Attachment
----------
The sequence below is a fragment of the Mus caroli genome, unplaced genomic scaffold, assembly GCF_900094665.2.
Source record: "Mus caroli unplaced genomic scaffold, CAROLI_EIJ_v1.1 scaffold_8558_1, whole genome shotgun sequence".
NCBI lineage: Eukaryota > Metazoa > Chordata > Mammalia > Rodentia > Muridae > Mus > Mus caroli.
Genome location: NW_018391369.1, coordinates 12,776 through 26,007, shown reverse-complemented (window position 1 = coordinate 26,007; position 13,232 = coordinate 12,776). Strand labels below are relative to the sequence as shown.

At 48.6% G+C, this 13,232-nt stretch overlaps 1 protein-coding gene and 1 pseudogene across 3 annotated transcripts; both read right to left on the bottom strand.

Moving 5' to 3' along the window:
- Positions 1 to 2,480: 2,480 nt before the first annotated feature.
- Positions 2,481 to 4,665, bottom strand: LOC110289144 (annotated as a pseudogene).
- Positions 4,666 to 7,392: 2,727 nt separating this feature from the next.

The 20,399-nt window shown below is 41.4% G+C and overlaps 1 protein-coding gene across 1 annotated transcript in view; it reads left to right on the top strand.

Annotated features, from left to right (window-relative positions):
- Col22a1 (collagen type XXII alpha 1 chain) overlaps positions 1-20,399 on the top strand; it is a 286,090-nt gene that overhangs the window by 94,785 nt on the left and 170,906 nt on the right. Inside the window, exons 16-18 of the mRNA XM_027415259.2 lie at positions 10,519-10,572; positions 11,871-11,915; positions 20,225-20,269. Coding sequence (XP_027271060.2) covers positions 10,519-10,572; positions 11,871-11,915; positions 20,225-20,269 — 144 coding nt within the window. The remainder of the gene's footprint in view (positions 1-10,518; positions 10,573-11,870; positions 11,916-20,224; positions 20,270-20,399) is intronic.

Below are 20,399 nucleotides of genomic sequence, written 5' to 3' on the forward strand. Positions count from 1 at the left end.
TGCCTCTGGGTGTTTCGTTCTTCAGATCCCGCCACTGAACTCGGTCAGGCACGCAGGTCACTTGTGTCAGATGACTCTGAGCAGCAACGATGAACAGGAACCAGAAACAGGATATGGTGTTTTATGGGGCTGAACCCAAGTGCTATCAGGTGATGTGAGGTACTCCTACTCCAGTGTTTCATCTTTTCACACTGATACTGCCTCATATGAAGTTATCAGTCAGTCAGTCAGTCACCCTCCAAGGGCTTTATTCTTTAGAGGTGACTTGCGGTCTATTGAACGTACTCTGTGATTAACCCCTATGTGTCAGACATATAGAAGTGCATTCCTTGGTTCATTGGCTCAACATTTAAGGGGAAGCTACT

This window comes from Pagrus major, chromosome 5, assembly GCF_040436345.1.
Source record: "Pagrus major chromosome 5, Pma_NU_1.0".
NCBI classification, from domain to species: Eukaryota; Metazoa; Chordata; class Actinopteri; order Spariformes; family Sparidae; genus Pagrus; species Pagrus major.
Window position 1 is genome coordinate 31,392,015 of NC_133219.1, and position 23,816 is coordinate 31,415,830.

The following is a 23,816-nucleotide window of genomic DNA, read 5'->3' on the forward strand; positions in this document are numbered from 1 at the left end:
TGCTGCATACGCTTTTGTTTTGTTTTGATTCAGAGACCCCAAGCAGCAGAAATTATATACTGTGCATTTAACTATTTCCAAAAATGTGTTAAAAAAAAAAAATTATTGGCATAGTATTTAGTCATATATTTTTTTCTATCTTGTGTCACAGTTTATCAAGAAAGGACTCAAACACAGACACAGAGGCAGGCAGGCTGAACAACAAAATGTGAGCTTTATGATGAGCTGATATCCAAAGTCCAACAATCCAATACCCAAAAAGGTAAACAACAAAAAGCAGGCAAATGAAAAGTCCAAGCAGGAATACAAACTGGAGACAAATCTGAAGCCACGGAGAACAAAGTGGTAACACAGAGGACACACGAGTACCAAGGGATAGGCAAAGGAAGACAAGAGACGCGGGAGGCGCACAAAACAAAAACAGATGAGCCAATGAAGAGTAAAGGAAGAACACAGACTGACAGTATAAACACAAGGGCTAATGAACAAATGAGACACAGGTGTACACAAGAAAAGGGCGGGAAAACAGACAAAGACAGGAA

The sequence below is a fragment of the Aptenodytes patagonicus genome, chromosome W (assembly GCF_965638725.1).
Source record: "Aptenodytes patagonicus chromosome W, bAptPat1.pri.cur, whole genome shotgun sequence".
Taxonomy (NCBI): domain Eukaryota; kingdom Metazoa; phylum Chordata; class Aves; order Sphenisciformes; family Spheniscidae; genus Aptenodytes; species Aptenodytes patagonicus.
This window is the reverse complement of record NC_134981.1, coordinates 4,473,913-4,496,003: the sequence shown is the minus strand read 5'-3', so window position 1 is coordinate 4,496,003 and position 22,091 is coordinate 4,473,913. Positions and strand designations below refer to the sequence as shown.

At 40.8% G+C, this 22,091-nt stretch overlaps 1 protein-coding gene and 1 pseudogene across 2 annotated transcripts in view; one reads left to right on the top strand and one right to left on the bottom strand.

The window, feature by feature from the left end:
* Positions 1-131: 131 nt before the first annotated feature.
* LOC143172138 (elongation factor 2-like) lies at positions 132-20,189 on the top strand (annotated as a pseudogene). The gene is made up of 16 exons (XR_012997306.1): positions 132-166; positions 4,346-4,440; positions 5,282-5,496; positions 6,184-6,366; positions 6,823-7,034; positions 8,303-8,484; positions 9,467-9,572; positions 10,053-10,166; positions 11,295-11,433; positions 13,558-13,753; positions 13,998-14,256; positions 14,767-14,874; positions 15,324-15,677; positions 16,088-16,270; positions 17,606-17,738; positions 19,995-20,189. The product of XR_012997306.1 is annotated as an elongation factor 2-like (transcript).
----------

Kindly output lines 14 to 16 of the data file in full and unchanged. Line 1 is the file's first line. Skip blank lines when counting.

TGCCTCTGGGTGTTTCGTTCTTCAGATCCCGCCACTGAACTCGGTCAGGCACGCAGGTCACTTGTGTCAGATGACTCTGAGCAGCAACGATGAACAGGAACCAGAAACAGGATATGGTGTTTTATGGGGCTGAACCCAAGTGCTATCAGGTGATGTGAGGTACTCCTACTCCAGTGTTTCATCTTTTCACACTGATACTGCCTCATATGAAGTTATCAGTCAGTCAGTCAGTCACCCTCCAAGGGCTTTATTCTTTAGAGGTGACTTGCGGTCTATTGAACGTACTCTGTGATTAACCCCTATGTGTCAGACATATAGAAGTGCATTCCTTGGTTCATTGGCTCAACATTTAAGGGGAAGCTACT

This window comes from Pagrus major, chromosome 5, assembly GCF_040436345.1.
Source record: "Pagrus major chromosome 5, Pma_NU_1.0".